What if, What if, What if?

This is the flavor of anxiety we saw tonight in our 4 year old.

We are going on a family vacation to Cape Cod in June. I brought it up at bedtime tonight to my daughter and said how excited I was. She lit up when I mentioned it but that light quickly faded. You could see the wheels start turning in her head. The wheels that you DON’T always want to turn for an innocent little girl. Her brows became furrowed. She started to stutter and ask questions.

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“What if there are crabs?”

“What if the crabs come up on the sand and pinch me?”

“What does it feel like if you get pinched, can you show me on my hand?”

“What if Madeleine eats sand?! Can you not put her in the sand so she doesn’t eat it”

“What if the room I sleep in is dark?”

“I want to bring my stuffies to the beach but what if they get sand on them?!”

“Can you bring something to keep Maddie in so that she doesn’t touch the sand?”

“What if the beach has big waves? I don’t want to go in the water. Will there be big waves?”

The panicked, anxious, racing thoughts went on and on with repeated questions even after our best efforts to acknowledge and reassure.
It breaks my heart to hear such worries from a little girl that should be way more focused on her excitement for a vacation. I get that kids anticipate what things might be like in the future but the level she goes to is an upsetting one. And that is only the beginning of the challenges having an anxiety disorder has brought our Eleanor. It has been a really long road with many doctors, psychologists, evaluations and not to mention the struggle Ryan and I have had both collectively and individually. We’ve slowly started to get answers (there are sensory processing components as well) and see more clearly what makes her tick and as heartbreaking as it is to see your child struggle, these answers will hopefully also bring to light possible tools for coping and also open doors for finding the right supports. We’ve been lucky she qualified for services through CDS (Child Development Services) very early on and having that support was immeasurable (Teresa <3). That led us to her current school where I believe she is in the best place she could be.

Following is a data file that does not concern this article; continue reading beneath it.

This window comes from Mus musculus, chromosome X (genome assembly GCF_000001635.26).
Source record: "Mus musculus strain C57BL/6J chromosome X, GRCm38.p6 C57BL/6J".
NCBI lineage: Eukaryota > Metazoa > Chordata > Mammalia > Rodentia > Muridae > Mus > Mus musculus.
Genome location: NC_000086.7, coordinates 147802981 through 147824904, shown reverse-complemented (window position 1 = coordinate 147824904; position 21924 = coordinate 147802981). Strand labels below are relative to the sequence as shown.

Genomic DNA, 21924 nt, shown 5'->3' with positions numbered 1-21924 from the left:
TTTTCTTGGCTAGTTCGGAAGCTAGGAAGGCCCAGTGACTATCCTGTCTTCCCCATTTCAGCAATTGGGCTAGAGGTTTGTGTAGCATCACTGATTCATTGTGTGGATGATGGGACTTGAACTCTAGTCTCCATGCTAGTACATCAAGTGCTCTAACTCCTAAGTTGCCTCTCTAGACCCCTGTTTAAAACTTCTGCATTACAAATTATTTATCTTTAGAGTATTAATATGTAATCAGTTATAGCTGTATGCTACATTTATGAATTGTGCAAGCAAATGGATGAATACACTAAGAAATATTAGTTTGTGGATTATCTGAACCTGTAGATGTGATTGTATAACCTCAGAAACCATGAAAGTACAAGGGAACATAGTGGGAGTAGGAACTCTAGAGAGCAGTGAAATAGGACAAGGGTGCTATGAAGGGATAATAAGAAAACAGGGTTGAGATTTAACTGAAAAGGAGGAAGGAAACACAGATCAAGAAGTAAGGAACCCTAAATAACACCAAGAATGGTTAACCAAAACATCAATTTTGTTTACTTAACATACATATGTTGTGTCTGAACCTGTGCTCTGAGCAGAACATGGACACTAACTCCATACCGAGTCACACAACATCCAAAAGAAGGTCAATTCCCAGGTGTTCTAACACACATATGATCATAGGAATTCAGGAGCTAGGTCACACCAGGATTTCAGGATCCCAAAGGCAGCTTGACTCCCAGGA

I think people hear the word “anxiety” or the term “anxiety disorder” and it’s largely misunderstood by those that have no true experience with it. Having anxious moments is a part of life. Feeling anxiety is a normal human feeling and response. An anxiety disorder though is a mental health disorder that is characterized by excessive feelings of worry, anxiety, or fear that interfere with someone’s every-day life. There are stretches in time where every single day is a complete struggle. Eleanor comes by it honestly; I was diagnosed with GAD (Generalized Anxiety Disorder) at 16 and it has completely affected my every-day life, sometimes in debilitating ways. I even have intense anxiety about writing and sharing a blog post like this. So Eleanor comes by it honestly, unfortunately. In kids it can present in many different ways. Tonight for example was showing in a very obvious fear or worry-based way. But often times it presents with extreme meltdowns and explosive tantrums because she struggles to understand or regulate big feelings she has inside and can’t quite verbalize what’s troubling her. There was a 2 year period where every single time we had to leave the house and put her in the car that it would take 20-30 minutes of screaming, biting, kicking, spitting, and hyperventilating to get her in the car. Two years!! Almost every transition from a bday party or family gathering ended the same as well. We began to dread going anywhere and felt alienated from other families that didn’t understand what it was like. We will have a conversation with another parent and we would mention that we were having a really hard time with Eleanor and tantrums. The common and understandable response is “oh yea, she’s 2 or 3! We have tantrums at our house.” But if we pushed a little we quickly realized Eleanor’s went to a very extreme level of upset and she had multiple huge meltdowns a day leaving us raw and numb.